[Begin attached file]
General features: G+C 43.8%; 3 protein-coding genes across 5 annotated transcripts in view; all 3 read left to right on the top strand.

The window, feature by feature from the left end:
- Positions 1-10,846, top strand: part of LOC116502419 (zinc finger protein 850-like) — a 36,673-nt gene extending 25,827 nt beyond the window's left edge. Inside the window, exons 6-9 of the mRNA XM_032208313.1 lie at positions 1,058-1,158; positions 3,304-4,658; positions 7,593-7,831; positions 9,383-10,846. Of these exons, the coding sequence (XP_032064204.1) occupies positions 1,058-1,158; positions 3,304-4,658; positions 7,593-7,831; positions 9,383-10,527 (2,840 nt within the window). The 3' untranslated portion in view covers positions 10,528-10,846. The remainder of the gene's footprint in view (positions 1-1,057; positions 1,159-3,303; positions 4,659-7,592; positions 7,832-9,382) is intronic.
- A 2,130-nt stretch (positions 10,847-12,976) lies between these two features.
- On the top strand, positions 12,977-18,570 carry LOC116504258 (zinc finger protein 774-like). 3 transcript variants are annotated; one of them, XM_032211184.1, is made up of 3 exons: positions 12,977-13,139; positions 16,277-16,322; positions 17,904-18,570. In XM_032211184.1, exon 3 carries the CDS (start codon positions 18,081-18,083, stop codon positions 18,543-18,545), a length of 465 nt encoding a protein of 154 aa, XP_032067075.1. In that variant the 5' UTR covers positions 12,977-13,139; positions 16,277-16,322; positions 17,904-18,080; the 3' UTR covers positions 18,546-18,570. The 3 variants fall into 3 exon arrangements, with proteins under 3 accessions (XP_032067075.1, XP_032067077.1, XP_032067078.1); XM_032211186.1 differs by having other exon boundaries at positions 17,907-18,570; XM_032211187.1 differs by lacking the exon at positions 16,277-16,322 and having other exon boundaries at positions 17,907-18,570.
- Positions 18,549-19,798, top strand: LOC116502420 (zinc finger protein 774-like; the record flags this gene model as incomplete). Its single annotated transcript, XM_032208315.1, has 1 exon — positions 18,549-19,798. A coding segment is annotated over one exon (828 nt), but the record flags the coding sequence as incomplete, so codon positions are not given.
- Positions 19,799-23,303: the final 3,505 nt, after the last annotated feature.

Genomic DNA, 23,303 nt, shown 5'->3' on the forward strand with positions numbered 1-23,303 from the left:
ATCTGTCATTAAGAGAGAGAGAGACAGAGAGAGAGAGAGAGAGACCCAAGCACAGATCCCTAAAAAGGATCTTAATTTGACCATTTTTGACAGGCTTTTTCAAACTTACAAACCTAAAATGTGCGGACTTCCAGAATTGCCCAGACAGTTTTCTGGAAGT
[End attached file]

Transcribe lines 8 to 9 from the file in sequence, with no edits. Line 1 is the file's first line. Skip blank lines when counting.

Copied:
Genomic DNA, 23,303 nt, shown 5'->3' on the forward strand with positions numbered 1-23,303 from the left:
ATCTGTCATTAAGAGAGAGAGAGACAGAGAGAGAGAGAGAGAGACCCAAGCACAGATCCCTAAAAAGGATCTTAATTTGACCATTTTTGACAGGCTTTTTCAAACTTACAAACCTAAAATGTGCGGACTTCCAGAATTGCCCAGACAGTTTTCTGGAAGT